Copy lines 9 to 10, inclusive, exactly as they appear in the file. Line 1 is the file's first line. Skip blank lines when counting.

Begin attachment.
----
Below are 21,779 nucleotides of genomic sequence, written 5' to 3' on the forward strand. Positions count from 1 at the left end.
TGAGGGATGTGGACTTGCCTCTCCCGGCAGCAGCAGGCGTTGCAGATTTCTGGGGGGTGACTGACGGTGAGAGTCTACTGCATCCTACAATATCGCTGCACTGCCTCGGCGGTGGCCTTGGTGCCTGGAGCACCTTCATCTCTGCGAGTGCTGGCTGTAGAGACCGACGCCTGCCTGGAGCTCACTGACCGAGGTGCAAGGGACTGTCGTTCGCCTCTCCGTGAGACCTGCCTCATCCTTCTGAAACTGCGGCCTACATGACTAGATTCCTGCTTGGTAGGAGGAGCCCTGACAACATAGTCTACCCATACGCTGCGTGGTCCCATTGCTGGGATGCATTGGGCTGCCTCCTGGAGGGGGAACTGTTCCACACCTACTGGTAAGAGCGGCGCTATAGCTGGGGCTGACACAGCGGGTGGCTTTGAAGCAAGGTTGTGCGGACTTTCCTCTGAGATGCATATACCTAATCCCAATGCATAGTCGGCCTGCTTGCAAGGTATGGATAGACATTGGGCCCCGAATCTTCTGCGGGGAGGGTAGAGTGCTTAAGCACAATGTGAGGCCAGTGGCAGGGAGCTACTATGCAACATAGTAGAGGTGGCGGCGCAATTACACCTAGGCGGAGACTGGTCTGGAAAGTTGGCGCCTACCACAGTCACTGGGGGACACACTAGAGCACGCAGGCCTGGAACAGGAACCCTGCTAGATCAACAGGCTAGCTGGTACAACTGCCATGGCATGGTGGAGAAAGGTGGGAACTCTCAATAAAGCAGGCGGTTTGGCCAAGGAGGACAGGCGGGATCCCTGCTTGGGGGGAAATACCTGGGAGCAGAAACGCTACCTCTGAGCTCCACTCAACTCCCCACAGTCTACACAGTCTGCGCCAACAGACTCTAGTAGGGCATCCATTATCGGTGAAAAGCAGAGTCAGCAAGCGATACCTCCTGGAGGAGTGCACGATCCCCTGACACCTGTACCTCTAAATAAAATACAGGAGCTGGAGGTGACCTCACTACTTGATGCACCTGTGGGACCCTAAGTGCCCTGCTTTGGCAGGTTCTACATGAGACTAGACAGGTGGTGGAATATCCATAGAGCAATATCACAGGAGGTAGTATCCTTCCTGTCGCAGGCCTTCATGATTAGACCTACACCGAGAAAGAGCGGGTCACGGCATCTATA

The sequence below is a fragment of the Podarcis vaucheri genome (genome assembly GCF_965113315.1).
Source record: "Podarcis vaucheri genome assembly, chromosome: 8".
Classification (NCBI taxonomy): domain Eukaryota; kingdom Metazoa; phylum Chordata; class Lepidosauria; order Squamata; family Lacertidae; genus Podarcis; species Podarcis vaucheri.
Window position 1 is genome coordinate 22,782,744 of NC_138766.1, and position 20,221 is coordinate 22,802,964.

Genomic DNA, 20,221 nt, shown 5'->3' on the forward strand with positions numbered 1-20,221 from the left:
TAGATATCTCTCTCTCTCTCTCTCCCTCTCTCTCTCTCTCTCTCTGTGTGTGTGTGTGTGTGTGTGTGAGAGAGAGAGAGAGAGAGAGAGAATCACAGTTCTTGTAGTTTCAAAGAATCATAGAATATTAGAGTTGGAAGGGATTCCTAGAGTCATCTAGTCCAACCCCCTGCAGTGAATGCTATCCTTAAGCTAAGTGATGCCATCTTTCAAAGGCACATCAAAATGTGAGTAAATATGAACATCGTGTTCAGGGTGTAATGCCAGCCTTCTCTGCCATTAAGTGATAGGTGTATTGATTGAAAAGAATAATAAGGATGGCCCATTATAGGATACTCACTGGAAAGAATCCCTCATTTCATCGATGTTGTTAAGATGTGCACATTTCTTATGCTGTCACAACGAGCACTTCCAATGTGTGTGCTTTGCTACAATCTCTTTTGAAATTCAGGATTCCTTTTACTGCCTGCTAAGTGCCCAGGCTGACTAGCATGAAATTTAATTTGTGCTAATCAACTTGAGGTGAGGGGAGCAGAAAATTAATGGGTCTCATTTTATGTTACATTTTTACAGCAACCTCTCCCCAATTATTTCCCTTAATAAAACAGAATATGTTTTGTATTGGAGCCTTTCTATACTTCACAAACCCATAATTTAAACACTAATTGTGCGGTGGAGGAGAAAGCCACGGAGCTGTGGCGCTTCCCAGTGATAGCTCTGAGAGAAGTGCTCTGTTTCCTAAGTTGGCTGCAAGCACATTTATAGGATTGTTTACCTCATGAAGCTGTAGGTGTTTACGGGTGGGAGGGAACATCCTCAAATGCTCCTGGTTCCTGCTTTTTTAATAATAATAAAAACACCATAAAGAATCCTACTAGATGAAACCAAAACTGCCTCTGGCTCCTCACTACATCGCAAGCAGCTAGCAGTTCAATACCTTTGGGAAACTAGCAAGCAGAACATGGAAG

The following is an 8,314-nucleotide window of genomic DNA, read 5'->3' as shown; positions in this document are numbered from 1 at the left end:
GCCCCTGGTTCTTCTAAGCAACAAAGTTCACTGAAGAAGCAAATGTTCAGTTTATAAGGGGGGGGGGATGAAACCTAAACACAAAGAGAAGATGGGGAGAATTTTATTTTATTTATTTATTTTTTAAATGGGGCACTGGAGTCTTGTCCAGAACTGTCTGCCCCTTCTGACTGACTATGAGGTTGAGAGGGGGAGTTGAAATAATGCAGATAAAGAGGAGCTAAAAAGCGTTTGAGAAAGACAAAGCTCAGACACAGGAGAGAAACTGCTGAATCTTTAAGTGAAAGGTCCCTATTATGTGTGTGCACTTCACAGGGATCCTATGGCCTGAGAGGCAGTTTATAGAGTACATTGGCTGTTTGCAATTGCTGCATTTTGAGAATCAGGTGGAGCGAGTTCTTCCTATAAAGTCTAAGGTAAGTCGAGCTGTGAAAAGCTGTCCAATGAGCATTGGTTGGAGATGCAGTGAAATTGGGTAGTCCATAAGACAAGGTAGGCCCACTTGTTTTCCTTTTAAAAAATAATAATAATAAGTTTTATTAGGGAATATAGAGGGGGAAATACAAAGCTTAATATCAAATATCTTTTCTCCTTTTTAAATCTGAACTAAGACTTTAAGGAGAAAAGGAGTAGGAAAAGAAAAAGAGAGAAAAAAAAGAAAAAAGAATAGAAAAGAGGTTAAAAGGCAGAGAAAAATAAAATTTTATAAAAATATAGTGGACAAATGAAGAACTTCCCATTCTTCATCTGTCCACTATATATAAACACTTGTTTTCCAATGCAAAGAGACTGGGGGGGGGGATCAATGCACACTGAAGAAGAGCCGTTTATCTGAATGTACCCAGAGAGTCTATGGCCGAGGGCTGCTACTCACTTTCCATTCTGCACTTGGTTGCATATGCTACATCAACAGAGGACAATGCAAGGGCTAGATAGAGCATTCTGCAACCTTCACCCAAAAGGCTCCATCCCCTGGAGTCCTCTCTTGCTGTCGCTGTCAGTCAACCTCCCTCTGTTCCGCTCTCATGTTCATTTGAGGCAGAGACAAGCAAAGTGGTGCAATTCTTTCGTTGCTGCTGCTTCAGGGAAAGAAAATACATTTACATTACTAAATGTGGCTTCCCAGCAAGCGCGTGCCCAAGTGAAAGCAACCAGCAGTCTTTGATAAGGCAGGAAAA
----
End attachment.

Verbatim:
The following is an 8,314-nucleotide window of genomic DNA, read 5'->3' as shown; positions in this document are numbered from 1 at the left end:
GCCCCTGGTTCTTCTAAGCAACAAAGTTCACTGAAGAAGCAAATGTTCAGTTTATAAGGGGGGGGGGATGAAACCTAAACACAAAGAGAAGATGGGGAGAATTTTATTTTATTTATTTATTTTTTAAATGGGGCACTGGAGTCTTGTCCAGAACTGTCTGCCCCTTCTGACTGACTATGAGGTTGAGAGGGGGAGTTGAAATAATGCAGATAAAGAGGAGCTAAAAAGCGTTTGAGAAAGACAAAGCTCAGACACAGGAGAGAAACTGCTGAATCTTTAAGTGAAAGGTCCCTATTATGTGTGTGCACTTCACAGGGATCCTATGGCCTGAGAGGCAGTTTATAGAGTACATTGGCTGTTTGCAATTGCTGCATTTTGAGAATCAGGTGGAGCGAGTTCTTCCTATAAAGTCTAAGGTAAGTCGAGCTGTGAAAAGCTGTCCAATGAGCATTGGTTGGAGATGCAGTGAAATTGGGTAGTCCATAAGACAAGGTAGGCCCACTTGTTTTCCTTTTAAAAAATAATAATAATAAGTTTTATTAGGGAATATAGAGGGGGAAATACAAAGCTTAATATCAAATATCTTTTCTCCTTTTTAAATCTGAACTAAGACTTTAAGGAGAAAAGGAGTAGGAAAAGAAAAAGAGAGAAAAAAAAGAAAAAAGAATAGAAAAGAGGTTAAAAGGCAGAGAAAAATAAAATTTTATAAAAATATAGTGGACAAATGAAGAACTTCCCATTCTTCATCTGTCCACTATATATAAACACTTGTTTTCCAATGCAAAGAGACTGGGGGGGGGGATCAATGCACACTGAAGAAGAGCCGTTTATCTGAATGTACCCAGAGAGTCTATGGCCGAGGGCTGCTACTCACTTTCCATTCTGCACTTGGTTGCATATGCTACATCAACAGAGGACAATGCAAGGGCTAGATAGAGCATTCTGCAACCTTCACCCAAAAGGCTCCATCCCCTGGAGTCCTCTCTTGCTGTCGCTGTCAGTCAACCTCCCTCTGTTCCGCTCTCATGTTCATTTGAGGCAGAGACAAGCAAAGTGGTGCAATTCTTTCGTTGCTGCTGCTTCAGGGAAAGAAAATACATTTACATTACTAAATGTGGCTTCCCAGCAAGCGCGTGCCCAAGTGAAAGCAACCAGCAGTCTTTGATAAGGCAGGAAAA